Looking at his picture, one might find it hard to believe that he could lead the life of Don Juan, but descriptions of him gave him an elegant figure and a serene countenance:  “He is handsome; of a most glad countenance and joyous aspect, gifted with honeyed and choice eloquence.  The beautiful women on whom his eyes are cast he lures to love him, and moves them in a wondrous way, more powerfully than the magnet influences iron.” “… tall and neither light nor dark; his eyes are black and his lips somewhat full.  His health is robust, and he is able to bear any pain or fatigue; he is wonderfully eloquent and a thorough man of the world.”

Vannozza in later years
Around 1466 or 67 (perhaps even earlier), Cardinal Borgia attracted a woman of Roman or possibly Mantuan family, Vannozza Catanei, age 24 or 25.  Rumor has it that she might have been the beautiful 17-year-old wife of a clueless husband in Mantua, who was seduced by a handsome but unnamed Cardinal when Pius II took his Court to Mantua in 1459.  Cardinal Borgia did assuage his boredom while in Mantua with parties and what could be coyly termed ‘romantic adventures’, so it is not outside the realm of possibility that this was the start of the liaison between the two.    Probably very beautiful, passionate, and intellectually vigorous, she was an excellent businesswoman and administrator, who owned and managed several properties including inns and a large-scale pawnbroking business, by which she amassed a tidy fortune – apart from the generosity of Rodrigo.  At the time of Lucrezia’s birth, she was 38, had possibly been widowed twice, was currently married to Giorgio di Croce, an apostolic secretary (thanks to his wife’s lover), and living in Rome in a house near the Cardinal’s palace on the Piazza Pizzo di Merlo.

Lucrezia had several siblings, beside the three brothers who were also children of Rodrigo and Vannozza.  By another woman, Rodrigo had sired a son, Pier Luigi and two daughters, Girolama and Isabella, all three at least a decade older than Lucrezia.  Her eldest full brother, Giovanni (from whom descended Saint Francis Borgia) was born in 1474, Cesare followed in 1476, and her youngest full brother, Giuffre, was born in 1481 or 1482.  Since Rodrigo didn’t give up his way of life, even after becoming Pope, there were at least a couple more half-siblings to follow.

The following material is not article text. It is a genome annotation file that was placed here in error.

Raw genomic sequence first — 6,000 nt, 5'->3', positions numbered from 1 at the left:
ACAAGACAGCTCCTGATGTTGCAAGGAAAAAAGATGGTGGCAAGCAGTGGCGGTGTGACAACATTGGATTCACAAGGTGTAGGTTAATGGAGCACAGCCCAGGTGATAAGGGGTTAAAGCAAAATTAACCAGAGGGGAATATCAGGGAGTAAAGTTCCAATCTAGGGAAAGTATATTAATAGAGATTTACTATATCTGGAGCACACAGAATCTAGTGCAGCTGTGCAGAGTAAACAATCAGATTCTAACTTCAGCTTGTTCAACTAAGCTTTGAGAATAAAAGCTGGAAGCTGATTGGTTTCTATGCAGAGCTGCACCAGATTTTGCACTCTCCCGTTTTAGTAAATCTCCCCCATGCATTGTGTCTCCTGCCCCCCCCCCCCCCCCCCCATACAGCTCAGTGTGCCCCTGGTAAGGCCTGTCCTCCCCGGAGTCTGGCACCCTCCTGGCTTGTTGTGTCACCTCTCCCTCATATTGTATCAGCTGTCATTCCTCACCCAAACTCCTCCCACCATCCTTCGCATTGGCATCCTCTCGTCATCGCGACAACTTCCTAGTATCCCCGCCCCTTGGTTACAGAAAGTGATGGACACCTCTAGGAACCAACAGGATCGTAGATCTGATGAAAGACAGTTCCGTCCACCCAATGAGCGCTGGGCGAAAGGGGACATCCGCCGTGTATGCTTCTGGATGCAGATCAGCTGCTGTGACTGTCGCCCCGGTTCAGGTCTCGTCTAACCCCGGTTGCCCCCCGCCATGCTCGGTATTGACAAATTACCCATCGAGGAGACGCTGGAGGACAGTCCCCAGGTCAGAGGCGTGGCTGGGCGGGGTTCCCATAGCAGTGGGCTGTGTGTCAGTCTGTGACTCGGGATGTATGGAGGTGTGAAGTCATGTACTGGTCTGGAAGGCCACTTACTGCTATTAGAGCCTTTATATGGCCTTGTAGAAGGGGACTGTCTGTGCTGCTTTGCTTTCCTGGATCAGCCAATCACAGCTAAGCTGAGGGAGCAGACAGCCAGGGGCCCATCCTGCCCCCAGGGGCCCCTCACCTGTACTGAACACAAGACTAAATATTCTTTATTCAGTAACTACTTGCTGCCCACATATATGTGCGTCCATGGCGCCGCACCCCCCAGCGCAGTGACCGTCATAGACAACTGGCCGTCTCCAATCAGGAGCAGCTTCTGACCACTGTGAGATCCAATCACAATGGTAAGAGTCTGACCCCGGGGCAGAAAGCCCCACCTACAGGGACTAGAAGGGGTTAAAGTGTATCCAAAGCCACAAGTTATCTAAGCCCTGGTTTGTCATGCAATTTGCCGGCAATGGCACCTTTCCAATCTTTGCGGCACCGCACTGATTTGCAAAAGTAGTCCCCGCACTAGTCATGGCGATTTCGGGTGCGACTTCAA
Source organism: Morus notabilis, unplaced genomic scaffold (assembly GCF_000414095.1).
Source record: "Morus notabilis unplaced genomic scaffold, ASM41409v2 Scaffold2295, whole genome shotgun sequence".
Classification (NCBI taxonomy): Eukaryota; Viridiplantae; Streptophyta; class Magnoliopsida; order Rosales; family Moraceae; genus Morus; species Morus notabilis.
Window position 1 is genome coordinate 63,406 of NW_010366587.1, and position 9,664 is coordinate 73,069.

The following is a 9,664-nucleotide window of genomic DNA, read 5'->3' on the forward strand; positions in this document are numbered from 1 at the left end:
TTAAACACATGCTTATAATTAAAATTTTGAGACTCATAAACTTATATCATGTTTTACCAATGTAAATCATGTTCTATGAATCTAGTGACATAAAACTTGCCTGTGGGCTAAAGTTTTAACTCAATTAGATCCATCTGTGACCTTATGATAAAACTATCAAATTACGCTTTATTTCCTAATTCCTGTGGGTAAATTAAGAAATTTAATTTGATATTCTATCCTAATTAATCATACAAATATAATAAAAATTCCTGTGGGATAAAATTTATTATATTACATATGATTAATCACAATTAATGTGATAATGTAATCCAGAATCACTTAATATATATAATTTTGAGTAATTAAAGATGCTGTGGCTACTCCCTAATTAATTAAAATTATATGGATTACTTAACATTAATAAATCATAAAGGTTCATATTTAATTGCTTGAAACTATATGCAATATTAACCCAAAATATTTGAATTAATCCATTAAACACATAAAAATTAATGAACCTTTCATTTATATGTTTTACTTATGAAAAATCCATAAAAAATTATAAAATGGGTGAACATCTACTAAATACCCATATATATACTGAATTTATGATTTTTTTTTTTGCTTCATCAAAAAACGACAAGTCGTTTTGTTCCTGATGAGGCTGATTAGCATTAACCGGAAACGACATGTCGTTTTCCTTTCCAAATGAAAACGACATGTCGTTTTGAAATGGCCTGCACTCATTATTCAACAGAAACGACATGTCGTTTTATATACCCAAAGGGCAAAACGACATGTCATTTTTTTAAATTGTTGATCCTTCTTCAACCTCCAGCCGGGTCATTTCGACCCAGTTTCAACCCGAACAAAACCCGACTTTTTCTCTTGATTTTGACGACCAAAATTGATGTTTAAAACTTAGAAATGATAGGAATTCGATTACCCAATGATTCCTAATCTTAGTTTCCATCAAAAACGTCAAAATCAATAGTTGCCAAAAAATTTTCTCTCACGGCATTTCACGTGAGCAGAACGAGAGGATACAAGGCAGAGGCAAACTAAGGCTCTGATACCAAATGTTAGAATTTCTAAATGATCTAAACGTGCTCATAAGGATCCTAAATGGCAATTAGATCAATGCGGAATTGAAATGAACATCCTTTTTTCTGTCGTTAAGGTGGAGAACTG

Young Lucrezia
 How long Lucrezia lived with her mother is unknown, as is the age at which she was entrusted to her father’s cousin Adriana del Mila Orsini and went to live in the Orsini palazzo on Monte Giordano (near her father’s residence).  She was living with Madonna Adriana at age 9, when young Giulia Farnese (soon to be Rodrigo’s mistress) arrived to marry Adriana’s son Orsino.  Here, Lucrezia received a perfect education in style, manners, culture, religious piety, and all the social graces.  She learned to speak and write fluently in French, Spanish and Italian, less fluently in Greek and Latin, composed elegant poetry in these languages, took lessons in music, drawing, embroidering, and classic literature, and had access to the greatest philosophers and humanist thinkers who attended her father’s court.  With Giulia as her father’s mistress and Adriana promoting the liaison, Lucrezia also learned a few things about the seamier side of life.